The news of Nic Weishar’s potential season-ending shoulder surgery earlier this week was greatly felt, particularly around the East Suburban Catholic Conference where Weishar’s Marist Redhawks are the preseason favorite.
Marist is not only picked to win the ESCC, but it plays a killer schedule that includes a rugged ESCC slate, a holiday trip to Centralia, rival Brother Rice and a matchup with talented St. Rita. Marist even upgraded its schedule with a date with No. 1 Simeon in the City-Suburban Showdown in February. The Redhawks would have been a consensus top 10 team in the preseason rankings.
In all likelihood, Marist will remain among the top 10-12 teams in the preseason with the Division I backcourt duo of Lexus Williams (Valpo) and L.J. McIntosh (Pan American) returning. Those two, who will likely combine for 35-40 points each night out this winter, helped lead Marist to a 26-6 record a year ago and postseason upset wins over Curie and Bogan to reach the sectional championship.
So the Weishar injury is certainly not a death sentence for Marist, not with the talent and chemistry coach Gene Nolan has coming back. But it’s a huge loss, nonetheless.
Weishar, one of the state’s elite football prospects, had surgery on Tuesday. Although it’s described as a “routine surgery” by Nolan, with healing and rehab it will likely keep Weishar out for the season.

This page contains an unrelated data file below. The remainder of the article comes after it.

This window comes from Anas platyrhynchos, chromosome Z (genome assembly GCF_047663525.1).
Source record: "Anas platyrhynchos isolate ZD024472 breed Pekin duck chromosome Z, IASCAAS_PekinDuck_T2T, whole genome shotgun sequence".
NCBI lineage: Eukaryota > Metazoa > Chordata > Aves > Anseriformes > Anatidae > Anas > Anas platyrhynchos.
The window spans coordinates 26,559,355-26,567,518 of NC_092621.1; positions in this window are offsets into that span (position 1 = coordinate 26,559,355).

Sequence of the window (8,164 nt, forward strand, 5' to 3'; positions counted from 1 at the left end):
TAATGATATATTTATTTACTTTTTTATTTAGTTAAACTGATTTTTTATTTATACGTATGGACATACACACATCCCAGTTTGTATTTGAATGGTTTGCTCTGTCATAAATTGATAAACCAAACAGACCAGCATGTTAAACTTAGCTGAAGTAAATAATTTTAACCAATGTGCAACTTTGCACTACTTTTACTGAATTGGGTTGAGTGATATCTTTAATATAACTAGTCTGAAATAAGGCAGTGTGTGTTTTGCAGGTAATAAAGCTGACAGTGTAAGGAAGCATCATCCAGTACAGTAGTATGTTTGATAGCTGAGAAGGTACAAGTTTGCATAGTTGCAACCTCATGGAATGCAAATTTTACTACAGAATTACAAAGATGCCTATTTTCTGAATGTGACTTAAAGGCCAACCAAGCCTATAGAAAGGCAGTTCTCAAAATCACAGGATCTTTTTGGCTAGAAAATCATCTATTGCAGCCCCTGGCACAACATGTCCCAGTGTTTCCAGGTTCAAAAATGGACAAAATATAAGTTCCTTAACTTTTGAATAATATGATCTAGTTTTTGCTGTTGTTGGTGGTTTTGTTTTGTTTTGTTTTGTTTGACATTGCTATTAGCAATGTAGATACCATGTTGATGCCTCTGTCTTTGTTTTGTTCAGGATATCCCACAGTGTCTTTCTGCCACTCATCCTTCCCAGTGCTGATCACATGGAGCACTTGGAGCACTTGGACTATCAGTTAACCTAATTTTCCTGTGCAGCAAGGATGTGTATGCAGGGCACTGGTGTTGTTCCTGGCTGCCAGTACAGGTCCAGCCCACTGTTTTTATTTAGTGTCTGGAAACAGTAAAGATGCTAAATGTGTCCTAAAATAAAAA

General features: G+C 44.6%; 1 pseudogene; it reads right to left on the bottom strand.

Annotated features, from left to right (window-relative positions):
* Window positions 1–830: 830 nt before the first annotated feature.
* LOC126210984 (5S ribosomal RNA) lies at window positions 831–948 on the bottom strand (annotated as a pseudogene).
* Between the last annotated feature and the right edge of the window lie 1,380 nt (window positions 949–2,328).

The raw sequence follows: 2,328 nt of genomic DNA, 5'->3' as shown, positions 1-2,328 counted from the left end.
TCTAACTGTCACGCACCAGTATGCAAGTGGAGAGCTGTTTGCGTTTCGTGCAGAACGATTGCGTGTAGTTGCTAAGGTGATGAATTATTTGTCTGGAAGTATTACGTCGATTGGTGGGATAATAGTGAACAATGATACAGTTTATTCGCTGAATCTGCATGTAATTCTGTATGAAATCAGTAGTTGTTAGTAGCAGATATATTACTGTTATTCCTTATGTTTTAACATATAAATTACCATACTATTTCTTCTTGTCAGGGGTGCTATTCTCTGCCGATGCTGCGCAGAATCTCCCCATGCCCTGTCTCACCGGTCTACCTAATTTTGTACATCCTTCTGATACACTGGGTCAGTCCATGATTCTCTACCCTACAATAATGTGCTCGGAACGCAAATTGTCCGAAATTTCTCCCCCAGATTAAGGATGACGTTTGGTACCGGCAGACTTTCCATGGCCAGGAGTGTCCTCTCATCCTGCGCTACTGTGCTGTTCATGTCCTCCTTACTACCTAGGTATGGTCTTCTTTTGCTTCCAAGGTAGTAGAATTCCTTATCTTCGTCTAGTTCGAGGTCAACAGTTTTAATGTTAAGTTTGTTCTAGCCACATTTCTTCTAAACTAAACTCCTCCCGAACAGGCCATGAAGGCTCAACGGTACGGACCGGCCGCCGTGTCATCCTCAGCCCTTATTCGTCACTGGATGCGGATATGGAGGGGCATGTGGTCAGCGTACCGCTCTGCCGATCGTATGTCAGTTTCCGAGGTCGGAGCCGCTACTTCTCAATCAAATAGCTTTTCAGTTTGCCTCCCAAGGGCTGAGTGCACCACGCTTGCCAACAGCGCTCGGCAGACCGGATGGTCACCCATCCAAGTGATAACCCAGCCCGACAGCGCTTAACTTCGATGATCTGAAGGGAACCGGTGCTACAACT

The problem for Marist is that the 6-5 junior was more than just numbers for Nolan’s Redhawks. Yes, he averaged 13.2 points and 7.6 rebounds a game last season as a sophomore. But his presence as a versatile athlete with experience and size was so valued, along with all the intangibles and toughness he brought.
If there is a glaring weakness with Marist as it heads into the season it is a lack of size and rebounding strength — and that was before Weishar’s injury. Add in the competitiveness he brought to the floor each night out and suddenly there is a lot less margin of error for Marist against quality opponents.
Each fall high school coaches around the state with players on the football team keep their fingers crossed and count down the games on the gridiron. They dread the thought of losing a player to a football injury just prior to the season or starting the season shorthanded due to a football playoff run. They often will wait a month for players to get their basketball legs back.
As schools like Loyola Academy and Benet Academy continue to advance in the football playoffs, coaches like Benet’s Gene Heidkamp, Loyola’s Tom Livatino — and plenty of others around the state — hope they get their players back in one piece.
Sadly for Marist, a team with such high expectations, that wasn’t the case.
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